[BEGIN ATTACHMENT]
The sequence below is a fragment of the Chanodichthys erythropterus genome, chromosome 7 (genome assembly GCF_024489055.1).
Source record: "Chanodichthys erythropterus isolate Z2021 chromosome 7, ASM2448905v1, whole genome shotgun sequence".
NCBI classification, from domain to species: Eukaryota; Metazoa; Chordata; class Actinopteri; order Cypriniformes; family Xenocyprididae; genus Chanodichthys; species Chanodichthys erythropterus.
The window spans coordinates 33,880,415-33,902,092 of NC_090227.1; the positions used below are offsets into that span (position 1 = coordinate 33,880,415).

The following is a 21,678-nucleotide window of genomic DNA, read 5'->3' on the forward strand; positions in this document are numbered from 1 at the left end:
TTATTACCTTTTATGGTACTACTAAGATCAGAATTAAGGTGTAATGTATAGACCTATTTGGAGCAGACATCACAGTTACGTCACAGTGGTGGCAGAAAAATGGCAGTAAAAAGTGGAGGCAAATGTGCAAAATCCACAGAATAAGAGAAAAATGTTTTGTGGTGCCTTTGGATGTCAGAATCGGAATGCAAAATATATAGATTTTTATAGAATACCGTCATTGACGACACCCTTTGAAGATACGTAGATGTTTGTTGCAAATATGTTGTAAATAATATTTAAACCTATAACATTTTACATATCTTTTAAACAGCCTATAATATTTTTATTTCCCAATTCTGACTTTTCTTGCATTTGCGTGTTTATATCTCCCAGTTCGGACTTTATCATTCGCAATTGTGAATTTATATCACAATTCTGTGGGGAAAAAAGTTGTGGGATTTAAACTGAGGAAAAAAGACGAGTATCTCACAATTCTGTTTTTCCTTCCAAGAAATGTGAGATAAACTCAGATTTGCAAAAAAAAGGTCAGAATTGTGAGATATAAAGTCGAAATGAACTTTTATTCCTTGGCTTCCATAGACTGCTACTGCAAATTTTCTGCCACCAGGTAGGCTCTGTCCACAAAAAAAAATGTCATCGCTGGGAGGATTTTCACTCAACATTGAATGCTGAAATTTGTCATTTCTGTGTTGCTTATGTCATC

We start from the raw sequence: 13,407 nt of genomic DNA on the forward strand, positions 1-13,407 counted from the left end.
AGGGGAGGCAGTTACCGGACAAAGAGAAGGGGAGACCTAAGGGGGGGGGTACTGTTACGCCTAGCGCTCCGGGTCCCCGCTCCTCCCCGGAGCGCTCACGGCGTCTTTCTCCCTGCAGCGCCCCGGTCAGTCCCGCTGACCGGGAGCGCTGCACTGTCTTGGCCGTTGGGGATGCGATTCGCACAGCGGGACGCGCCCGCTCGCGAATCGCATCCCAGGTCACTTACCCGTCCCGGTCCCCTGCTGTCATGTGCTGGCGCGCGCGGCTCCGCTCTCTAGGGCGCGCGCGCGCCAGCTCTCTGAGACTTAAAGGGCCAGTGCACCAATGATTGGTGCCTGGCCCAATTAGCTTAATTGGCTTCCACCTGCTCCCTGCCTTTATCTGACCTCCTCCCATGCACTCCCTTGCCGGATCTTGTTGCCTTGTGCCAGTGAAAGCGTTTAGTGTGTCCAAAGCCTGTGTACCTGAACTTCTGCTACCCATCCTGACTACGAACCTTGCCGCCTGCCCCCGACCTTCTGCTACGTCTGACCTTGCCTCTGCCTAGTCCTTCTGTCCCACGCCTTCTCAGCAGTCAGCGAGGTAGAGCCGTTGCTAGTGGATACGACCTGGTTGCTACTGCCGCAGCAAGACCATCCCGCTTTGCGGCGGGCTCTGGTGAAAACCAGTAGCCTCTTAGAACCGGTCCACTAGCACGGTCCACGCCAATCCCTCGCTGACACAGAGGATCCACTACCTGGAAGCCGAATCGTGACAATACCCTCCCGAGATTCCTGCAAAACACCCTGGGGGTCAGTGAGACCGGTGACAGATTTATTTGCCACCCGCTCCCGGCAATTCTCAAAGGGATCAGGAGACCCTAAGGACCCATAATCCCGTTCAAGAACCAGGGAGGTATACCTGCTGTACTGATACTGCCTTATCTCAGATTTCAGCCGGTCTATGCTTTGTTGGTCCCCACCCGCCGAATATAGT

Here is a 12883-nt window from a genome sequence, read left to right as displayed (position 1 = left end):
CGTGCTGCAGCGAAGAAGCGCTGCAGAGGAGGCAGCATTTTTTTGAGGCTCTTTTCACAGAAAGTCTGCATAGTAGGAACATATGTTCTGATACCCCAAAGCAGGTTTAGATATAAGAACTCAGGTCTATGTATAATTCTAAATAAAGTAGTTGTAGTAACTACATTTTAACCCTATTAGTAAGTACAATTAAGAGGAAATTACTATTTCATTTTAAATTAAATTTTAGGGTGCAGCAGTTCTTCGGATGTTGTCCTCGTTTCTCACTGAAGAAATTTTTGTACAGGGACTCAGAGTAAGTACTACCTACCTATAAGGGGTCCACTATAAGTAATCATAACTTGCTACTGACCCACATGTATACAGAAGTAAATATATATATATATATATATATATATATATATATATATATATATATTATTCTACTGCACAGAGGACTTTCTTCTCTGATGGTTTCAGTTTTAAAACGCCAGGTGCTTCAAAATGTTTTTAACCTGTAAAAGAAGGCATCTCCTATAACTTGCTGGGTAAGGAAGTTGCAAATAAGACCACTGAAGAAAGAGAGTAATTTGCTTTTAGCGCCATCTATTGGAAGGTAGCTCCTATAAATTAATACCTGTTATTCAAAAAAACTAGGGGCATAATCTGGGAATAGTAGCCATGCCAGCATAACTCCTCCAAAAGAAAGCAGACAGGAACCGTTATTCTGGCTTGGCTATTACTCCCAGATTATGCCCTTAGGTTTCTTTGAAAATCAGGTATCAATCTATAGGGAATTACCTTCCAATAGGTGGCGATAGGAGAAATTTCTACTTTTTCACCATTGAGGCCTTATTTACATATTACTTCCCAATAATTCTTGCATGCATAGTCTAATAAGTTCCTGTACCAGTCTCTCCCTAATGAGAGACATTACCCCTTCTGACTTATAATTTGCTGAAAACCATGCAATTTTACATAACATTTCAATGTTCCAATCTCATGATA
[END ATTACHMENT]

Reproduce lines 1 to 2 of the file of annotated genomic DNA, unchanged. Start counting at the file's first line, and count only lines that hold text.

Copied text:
The sequence below is a fragment of the Chanodichthys erythropterus genome, chromosome 7 (genome assembly GCF_024489055.1).
Source record: "Chanodichthys erythropterus isolate Z2021 chromosome 7, ASM2448905v1, whole genome shotgun sequence".